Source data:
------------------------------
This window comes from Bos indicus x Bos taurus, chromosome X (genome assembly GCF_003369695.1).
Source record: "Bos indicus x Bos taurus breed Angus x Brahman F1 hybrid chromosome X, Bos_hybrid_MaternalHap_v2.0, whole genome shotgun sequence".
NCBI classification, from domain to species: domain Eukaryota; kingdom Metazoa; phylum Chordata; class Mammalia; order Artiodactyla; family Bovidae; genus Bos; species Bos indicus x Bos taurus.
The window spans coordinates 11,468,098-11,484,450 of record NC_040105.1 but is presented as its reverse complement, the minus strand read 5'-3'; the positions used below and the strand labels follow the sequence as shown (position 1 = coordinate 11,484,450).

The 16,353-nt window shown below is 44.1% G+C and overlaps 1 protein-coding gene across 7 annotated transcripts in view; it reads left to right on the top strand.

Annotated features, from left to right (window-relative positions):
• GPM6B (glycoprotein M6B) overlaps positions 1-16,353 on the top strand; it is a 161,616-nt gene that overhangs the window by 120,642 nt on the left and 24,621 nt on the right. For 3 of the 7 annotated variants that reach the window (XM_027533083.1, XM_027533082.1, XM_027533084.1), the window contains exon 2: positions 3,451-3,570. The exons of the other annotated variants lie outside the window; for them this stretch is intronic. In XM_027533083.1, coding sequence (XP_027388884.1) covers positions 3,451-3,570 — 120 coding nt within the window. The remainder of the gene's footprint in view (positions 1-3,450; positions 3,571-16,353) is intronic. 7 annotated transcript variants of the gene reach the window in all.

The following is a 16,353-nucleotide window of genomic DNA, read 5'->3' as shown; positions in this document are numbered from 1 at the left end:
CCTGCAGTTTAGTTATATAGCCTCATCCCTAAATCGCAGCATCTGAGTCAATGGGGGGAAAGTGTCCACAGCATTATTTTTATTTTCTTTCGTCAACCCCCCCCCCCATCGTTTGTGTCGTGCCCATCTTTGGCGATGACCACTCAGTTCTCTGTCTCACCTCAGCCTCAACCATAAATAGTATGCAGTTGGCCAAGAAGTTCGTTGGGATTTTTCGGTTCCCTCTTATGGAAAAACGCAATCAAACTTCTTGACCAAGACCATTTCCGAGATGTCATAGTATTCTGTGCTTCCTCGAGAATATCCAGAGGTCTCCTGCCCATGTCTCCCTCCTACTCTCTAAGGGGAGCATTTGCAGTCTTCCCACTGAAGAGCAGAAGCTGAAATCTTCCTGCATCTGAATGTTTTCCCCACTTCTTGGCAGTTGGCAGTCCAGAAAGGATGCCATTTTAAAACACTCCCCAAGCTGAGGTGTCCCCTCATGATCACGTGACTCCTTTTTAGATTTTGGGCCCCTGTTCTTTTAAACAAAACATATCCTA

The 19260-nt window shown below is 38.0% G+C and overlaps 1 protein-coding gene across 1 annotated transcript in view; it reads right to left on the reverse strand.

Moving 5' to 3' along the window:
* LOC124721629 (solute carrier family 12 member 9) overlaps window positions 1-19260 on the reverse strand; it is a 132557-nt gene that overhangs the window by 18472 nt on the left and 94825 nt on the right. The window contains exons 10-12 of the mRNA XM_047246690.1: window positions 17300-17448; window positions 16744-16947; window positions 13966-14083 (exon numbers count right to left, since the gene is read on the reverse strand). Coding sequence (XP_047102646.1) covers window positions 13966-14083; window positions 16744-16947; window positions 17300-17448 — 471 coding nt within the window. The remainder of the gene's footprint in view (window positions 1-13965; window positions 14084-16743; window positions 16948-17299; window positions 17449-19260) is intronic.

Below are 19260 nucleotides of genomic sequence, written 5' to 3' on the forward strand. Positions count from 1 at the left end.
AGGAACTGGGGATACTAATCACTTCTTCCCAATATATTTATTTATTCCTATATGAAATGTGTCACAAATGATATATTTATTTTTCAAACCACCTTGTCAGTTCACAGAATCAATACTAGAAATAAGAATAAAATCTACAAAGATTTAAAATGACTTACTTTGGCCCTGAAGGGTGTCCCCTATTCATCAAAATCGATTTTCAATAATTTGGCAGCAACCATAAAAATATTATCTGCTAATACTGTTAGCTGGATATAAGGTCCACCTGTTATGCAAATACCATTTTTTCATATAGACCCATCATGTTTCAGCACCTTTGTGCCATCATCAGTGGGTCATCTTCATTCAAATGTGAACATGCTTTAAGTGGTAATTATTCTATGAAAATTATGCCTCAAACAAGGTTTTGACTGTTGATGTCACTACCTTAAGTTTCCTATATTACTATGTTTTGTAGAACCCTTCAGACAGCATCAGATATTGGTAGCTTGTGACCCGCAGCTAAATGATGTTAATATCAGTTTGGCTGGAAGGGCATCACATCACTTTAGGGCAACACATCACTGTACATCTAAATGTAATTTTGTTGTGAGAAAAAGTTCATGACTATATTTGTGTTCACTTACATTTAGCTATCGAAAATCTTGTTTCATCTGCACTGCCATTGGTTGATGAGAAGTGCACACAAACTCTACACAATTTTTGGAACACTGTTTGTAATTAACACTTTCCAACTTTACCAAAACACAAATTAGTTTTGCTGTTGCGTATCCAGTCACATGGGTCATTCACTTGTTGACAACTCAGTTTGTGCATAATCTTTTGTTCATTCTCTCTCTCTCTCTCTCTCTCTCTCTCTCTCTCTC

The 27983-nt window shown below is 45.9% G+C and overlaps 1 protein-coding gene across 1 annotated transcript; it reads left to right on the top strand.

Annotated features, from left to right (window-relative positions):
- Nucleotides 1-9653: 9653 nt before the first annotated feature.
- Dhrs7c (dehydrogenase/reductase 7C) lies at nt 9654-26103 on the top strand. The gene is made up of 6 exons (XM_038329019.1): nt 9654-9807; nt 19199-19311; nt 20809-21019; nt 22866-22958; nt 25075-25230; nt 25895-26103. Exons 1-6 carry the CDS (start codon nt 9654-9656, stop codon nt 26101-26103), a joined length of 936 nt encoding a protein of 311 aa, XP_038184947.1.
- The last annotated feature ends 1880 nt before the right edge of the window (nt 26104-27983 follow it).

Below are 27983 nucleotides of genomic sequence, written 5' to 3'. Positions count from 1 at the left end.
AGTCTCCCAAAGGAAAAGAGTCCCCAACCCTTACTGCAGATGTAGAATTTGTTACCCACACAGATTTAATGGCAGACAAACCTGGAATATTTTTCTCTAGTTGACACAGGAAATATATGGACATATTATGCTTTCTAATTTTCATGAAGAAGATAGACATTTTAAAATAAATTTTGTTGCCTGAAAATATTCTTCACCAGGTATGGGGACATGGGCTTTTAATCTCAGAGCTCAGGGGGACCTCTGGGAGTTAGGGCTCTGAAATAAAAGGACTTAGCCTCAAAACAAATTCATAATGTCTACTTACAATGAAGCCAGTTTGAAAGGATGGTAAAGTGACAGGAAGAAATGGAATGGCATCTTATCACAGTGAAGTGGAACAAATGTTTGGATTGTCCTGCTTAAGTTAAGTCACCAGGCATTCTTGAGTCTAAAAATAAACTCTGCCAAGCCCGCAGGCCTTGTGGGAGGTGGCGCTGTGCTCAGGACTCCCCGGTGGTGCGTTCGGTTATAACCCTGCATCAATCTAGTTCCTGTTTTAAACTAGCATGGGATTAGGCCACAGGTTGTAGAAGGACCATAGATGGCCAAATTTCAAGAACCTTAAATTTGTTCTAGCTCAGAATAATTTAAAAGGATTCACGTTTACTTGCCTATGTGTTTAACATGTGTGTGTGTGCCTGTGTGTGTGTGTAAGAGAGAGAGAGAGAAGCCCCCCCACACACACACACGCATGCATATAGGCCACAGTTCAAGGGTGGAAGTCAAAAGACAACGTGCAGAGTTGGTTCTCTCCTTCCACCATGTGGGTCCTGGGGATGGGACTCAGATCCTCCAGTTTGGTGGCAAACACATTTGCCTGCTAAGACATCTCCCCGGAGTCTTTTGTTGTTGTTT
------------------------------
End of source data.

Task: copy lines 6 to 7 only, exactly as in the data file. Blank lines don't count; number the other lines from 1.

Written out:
Annotated features, from left to right (window-relative positions):
• GPM6B (glycoprotein M6B) overlaps positions 1-16,353 on the top strand; it is a 161,616-nt gene that overhangs the window by 120,642 nt on the left and 24,621 nt on the right. For 3 of the 7 annotated variants that reach the window (XM_027533083.1, XM_027533082.1, XM_027533084.1), the window contains exon 2: positions 3,451-3,570. The exons of the other annotated variants lie outside the window; for them this stretch is intronic. In XM_027533083.1, coding sequence (XP_027388884.1) covers positions 3,451-3,570 — 120 coding nt within the window. The remainder of the gene's footprint in view (positions 1-3,450; positions 3,571-16,353) is intronic. 7 annotated transcript variants of the gene reach the window in all.